Lesson Plan: The Teacher's Funeral (excerpt) by Richard Peck

If your teacher has to die, August isn't a bad time of year for it," begins Richard Peck's latest novel, a book full of his signature wit and sass. Russell Culver is fifteen in 1904, and he's raring to leave his tiny Indiana farm town for the endless sky of the Dakotas. To him, school has been nothing but a chain holding him back from his dreams. Maybe now that his teacher has passed on, they'll shut the school down entirely and leave him free to roam.

No such luck. Russell has a particularly eventful season of schooling ahead of him, led by a teacher he never could have predicted-perhaps the only teacher equipped to control the likes of him: his sister Tansy. Despite stolen supplies, a privy fire, and more than any classroom's share of snakes, Tansy will manage to keep that school alive and maybe, just maybe, set her brother on a new, wiser course.

~from Amazon.com description of the book The Teacher’s Funeral by Richard Peck

You can get the first two chapters free as a sample on the Amazon.com website.

As a reading and writing connection for the beginning of the school year, try introducing your workshop with a cute read from this novel by Peck?

Here’s how the lesson works:

Students read the first two chapters of The Teacher’s Funeral by Richard Peck. After reading, students respond to the following close read questions:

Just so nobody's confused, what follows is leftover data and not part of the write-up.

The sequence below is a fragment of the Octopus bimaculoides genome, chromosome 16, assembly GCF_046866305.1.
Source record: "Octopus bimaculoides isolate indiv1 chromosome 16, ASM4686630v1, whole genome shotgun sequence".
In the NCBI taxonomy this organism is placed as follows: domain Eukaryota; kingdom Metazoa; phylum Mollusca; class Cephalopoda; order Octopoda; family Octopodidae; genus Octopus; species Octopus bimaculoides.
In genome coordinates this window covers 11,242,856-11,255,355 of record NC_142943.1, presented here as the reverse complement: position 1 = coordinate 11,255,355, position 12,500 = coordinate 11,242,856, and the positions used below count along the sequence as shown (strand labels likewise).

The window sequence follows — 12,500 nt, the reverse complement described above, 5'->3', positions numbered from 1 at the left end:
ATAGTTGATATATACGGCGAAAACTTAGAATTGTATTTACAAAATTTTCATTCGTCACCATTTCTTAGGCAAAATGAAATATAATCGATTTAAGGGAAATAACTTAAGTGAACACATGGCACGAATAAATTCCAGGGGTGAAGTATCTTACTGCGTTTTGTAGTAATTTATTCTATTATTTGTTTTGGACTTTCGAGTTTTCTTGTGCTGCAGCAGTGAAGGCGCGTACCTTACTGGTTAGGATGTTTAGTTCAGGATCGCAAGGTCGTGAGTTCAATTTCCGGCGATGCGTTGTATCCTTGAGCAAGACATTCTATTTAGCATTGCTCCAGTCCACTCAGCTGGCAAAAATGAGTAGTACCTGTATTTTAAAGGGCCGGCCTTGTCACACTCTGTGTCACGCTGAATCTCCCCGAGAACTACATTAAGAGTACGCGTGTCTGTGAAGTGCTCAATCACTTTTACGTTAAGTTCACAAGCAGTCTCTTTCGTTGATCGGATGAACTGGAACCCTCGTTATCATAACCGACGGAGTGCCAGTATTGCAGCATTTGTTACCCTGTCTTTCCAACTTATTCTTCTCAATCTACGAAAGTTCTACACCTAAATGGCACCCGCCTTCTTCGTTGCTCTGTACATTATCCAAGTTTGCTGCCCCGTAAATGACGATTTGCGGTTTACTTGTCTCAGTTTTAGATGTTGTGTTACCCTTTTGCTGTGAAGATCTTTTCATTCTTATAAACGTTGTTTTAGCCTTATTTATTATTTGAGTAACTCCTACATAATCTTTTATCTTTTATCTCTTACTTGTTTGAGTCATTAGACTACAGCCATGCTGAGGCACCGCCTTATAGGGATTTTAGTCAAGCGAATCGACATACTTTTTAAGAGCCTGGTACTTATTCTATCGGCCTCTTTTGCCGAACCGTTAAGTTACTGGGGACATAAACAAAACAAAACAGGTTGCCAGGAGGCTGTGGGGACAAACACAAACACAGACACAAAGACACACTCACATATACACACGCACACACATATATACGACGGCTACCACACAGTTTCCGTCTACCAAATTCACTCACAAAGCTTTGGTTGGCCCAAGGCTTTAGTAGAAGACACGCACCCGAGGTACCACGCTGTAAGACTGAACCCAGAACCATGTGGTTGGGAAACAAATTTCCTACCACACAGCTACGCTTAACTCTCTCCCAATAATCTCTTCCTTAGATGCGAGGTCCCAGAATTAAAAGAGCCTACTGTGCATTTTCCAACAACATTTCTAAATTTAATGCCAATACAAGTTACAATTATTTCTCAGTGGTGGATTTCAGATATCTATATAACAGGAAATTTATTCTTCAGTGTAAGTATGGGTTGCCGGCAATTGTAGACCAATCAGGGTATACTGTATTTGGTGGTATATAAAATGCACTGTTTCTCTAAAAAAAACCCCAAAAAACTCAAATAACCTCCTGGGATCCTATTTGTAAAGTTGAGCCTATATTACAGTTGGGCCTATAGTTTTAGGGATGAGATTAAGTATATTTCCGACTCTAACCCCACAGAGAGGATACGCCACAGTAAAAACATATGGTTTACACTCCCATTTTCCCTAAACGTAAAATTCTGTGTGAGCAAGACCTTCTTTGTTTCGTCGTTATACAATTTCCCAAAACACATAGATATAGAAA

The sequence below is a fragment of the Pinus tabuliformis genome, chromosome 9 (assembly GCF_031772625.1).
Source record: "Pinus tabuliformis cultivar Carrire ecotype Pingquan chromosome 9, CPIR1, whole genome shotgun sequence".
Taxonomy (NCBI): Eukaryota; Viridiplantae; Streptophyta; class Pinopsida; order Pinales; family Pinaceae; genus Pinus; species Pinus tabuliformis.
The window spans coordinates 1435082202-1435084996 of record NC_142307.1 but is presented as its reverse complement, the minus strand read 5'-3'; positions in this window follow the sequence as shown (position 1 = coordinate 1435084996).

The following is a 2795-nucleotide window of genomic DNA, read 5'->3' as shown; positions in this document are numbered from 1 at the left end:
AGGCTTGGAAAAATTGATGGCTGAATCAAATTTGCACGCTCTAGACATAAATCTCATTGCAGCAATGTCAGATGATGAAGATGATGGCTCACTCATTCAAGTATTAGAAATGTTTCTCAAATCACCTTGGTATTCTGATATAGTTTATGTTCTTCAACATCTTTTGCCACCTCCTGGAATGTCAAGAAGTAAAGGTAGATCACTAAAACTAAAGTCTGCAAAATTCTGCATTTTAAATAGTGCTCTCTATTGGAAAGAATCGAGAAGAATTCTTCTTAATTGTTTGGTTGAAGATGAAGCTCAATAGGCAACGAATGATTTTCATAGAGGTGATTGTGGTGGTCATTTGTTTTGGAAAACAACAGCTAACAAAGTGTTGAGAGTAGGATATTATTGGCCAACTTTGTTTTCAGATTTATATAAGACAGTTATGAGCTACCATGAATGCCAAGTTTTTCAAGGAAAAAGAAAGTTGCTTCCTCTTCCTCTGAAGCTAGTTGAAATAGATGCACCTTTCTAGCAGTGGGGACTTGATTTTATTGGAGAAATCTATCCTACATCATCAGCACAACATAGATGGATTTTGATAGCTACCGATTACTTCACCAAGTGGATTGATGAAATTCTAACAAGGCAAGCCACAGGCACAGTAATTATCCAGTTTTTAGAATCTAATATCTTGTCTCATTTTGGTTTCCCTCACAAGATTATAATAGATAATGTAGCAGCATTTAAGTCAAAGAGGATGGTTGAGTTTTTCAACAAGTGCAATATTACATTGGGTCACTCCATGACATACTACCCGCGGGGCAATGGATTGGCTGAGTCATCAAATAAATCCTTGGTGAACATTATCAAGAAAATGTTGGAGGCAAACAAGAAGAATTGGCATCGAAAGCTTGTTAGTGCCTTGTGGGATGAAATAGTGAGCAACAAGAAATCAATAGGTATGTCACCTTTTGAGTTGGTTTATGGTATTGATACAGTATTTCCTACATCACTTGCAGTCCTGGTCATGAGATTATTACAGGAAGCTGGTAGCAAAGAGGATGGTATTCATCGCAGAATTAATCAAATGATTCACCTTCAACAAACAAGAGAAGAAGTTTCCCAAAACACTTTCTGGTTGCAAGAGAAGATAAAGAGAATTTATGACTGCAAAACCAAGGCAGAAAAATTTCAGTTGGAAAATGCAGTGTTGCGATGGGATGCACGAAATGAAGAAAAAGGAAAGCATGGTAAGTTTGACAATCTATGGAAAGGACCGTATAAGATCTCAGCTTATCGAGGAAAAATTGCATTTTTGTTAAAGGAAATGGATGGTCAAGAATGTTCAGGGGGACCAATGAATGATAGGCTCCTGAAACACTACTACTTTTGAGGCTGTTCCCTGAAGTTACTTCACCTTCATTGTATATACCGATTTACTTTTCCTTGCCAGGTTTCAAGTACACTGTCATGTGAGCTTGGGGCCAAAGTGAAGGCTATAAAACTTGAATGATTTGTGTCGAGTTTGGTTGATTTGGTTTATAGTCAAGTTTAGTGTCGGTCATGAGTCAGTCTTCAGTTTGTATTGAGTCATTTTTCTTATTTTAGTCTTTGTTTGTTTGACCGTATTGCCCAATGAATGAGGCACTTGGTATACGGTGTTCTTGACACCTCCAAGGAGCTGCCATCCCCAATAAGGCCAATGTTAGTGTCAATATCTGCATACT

1. What was your initial thought when you read that first line?
  2. Find examples of dialect in the text.
  3. Explain the point of view of this text. Find two examples of the point of view. Why does this point of view work for this piece of text? How would the text be different if it was told from another point of view?
  4. How does the author use humor in a piece about a serious topic? Find examples and explain why they seem effective or not.
  5. What is the allusion found in this piece? Explain the allusion and what it means.
  6. Explain the metaphor in this phrase: Today me and Lloyd were a pair of whirlwinds. Explain how this metaphor is extended in chapter 2.
  7. The narrator says that “The twentieth century had found us at last, even here.” Explain this line and its implications.
  8. After reading the first two chapters and the book description above, what do you think will happen in the novel? Do you think that you might enjoy reading this novel? Why or why not?






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